Democratic leaders and major party donors plan to hold a lavish 80th birthday gala for Rep. Charles Rangel (D-N.Y.) at The Plaza Hotel in Manhattan next month, despite 13 ethics charges pending against the veteran lawmaker.
Lobbyists and other party donors received invitations this week to join Sens. Charles SchumerCharles SchumerThe Hill's 12:30 Report Why Democrats fear a successful inaugural address from Trump CBO: 18 million could lose coverage after ObamaCare repeal MORE (D-N.Y.) and Kirsten GillibrandKirsten GillibrandLive coverage of Trump's inauguration Overnight Defense: Obama defends Manning commutation after backlash | Mattis clears Senate panel Senate panel approves Mattis for Defense secretary MORE (D-N.Y.) and New York Gov. David Paterson (D) at one of New York’s finest hotels to celebrate Rangel’s birthday.
Some guests received the invitation a day after the House Committee on Standards of Official Conduct issued a report accusing Rangel of 13 ethics violations.
Some Democrats think Rangel has become politically radioactive, and the invitation lists various enticements to get people to show up to his birthday bash and contribute to his campaign.
Aretha Franklin, the “Queen of Soul,” will sing to guests, who will pay $200, $500, $1,000 or $2,500 for tickets. The money will go to the Rangel Victory Fund, a campaign account.
The 2010 Rangel Birthday Gala is planned for Aug. 11 despite the fact that Rangel’s actual birthday is June 11.
The event chairmen include Black Entertainment Television founder Robert L. Johnson and Ken Raske, president and CEO of the Greater New York Hospital Association, and Rabbi Arthur Schneier, a prominent advocate for human rights and religious freedom.
It remains to be seen whether the leaders of the New York Democratic Party will stay in Rangel’s corner when a growing number of Democrats in Washington are backing away from him.
President Obama gave Rangel a nudge toward retirement Friday.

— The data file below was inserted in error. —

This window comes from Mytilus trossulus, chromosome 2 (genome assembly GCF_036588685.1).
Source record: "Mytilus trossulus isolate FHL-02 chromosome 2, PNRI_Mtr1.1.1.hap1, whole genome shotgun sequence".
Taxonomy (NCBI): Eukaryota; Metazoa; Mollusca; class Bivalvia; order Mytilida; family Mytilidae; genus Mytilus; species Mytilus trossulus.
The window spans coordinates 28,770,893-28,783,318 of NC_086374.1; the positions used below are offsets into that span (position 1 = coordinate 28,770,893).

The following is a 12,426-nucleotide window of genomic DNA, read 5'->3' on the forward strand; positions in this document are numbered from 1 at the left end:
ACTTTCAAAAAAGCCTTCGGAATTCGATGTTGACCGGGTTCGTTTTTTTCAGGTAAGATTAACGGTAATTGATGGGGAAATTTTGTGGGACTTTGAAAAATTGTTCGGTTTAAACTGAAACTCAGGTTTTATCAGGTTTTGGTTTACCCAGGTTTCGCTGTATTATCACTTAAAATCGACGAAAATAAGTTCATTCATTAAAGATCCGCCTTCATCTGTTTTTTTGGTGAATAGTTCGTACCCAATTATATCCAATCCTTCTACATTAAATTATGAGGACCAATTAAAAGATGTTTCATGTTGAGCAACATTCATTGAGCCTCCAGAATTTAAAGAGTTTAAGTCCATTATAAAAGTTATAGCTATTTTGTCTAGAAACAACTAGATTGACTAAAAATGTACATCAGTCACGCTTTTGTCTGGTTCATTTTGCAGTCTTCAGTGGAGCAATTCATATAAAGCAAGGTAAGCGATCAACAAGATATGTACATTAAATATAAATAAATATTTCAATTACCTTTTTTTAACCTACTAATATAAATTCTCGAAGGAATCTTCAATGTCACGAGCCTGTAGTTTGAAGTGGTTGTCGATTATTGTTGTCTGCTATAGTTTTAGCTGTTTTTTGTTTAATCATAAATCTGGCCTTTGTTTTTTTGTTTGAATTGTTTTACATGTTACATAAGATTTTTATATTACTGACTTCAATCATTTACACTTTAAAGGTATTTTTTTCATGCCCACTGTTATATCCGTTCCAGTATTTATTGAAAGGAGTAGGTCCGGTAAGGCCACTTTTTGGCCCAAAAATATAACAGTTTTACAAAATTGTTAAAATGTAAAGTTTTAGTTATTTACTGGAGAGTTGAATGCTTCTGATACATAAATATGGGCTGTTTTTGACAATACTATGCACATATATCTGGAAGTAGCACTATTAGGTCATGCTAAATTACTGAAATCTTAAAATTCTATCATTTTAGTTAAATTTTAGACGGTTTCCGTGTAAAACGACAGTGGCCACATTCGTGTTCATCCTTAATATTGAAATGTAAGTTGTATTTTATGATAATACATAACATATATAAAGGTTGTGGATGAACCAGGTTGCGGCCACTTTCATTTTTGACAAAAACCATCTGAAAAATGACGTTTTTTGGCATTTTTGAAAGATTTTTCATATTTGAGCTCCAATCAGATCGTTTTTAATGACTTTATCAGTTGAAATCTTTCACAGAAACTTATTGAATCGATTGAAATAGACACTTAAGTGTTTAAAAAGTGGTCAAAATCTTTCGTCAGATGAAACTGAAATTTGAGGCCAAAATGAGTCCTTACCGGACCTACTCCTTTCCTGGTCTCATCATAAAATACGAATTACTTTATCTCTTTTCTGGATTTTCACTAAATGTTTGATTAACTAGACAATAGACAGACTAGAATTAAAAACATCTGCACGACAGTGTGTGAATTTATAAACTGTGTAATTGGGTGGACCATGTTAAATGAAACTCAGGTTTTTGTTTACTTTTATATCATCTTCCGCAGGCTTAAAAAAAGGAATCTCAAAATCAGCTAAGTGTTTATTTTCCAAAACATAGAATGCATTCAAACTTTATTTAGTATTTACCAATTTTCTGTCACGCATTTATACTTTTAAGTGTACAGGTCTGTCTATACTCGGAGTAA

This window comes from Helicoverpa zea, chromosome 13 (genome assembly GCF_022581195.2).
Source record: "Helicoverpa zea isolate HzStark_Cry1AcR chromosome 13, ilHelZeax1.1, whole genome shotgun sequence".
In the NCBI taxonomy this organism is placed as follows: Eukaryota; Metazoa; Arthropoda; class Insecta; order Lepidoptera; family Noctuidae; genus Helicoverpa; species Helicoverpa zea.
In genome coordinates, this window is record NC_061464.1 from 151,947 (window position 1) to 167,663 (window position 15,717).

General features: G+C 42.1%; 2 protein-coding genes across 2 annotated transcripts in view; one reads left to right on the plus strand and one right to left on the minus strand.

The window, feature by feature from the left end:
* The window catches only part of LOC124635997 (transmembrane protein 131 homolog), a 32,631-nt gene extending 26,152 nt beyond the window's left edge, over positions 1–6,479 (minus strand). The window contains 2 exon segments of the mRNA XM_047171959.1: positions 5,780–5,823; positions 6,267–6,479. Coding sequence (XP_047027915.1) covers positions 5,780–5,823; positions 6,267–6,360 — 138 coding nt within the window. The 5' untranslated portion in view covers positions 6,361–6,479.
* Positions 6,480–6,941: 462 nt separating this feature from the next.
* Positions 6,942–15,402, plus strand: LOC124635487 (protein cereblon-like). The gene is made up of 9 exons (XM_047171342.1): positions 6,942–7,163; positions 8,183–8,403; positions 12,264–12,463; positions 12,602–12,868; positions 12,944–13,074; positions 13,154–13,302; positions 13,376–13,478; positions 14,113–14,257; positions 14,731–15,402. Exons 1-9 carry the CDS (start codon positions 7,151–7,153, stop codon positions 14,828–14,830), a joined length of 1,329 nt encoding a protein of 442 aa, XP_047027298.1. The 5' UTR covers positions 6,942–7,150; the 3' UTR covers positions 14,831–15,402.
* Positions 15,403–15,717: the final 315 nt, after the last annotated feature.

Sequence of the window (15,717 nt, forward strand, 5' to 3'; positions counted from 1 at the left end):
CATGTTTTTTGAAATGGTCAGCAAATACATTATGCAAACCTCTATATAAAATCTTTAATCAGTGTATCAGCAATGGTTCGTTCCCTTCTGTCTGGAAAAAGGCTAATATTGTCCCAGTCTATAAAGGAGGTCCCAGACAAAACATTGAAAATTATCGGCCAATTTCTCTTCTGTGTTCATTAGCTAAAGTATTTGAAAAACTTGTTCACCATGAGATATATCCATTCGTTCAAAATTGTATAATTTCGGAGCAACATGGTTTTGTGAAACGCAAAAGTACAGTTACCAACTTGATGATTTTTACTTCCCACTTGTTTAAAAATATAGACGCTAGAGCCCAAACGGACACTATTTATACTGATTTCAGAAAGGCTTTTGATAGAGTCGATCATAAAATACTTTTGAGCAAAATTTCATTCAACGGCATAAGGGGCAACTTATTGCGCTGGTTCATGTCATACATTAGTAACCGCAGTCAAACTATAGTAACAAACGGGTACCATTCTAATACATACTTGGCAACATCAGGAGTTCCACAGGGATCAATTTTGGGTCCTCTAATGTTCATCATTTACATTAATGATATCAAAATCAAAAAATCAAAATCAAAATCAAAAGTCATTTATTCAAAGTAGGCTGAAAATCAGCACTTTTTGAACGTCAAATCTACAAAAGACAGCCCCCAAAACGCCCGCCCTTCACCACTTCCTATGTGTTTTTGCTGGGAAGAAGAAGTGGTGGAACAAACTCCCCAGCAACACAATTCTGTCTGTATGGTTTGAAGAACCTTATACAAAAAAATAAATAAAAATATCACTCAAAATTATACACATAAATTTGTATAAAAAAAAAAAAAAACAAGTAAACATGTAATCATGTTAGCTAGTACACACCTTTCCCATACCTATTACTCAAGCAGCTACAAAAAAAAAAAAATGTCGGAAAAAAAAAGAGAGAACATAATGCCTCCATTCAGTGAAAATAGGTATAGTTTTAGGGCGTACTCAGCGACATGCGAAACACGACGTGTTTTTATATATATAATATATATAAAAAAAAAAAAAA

Obama said the ethics charges against Rangel were “very troubling.”
“He’s somebody who’s at the end of his career,” Obama said in a CBS Evening News interview. “I’m sure that what he wants is to be able to end his career with dignity. And my hope is that happens.”
Several House Democrats such as Rep. Mike Arcuri (D-N.Y.) and Rep. Betty Sutton (D-Ohio) have called on Rangel to resign. Others, such as Rep. Brad Ellsworth (D), who is running for Senate in Indiana, have returned past campaign donations from Rangel.
Schumer and Gillibrand are running for reelection this year but without serious opposition. So far they have not abandoned Rangel.
Schumer gave $10,000 from his leadership political action committee to Rangel’s campaign account at the end of June.
The calls for Rangel’s resignation intensified after the House ethics committee charged Rangel Thursday with 13 counts of ethics violations.
A report from the panel’s investigative subcommittee accused Rangel of seeking contributions for the Charles B. Rangel Center for Public Service from lobbyists with business before the Ways and Means Committee when he served as chairman. It also faulted Rangel for accepting a rent-controlled apartment in Manhattan and failing to report rental income on a villa in the Dominican Republic.
A Democratic lobbyist invited to the event said the Democratic political hierarchy in New York is still behind Rangel.
“Charlie Rangel is going to get reelected unless he gets expelled from Congress,” said the lobbyist. “This shows his level of support in New York.”
The hosts of the event include Peter Angelos, a trial lawyer and owner of the Baltimore Orioles; Gerald McEntee, president of the American Federation of State, County and Municipal Employees; and David Boies, who represented Vice President Al GoreAl GoreTrump fails to mention Clinton in inaugural address Hillary Clinton under microscope at inauguration For presidents and politics, geography still matters MORE in the 2000 Florida recount.
“If three-quarters of the people on the host committee show up, this event is a huge success,” said the Democratic lobbyist.
Rangel is raising the money for New York’s Democratic primary, scheduled for Sept. 14. He is facing four challengers.
A Public Policy Polling survey released earlier this month showed Rangel winning less than 40 percent of the vote in a primary race. It showed his job approval at 49 percent. Adam Clayton Powell IV, Rangel’s closest competitor, drew 21 percent support.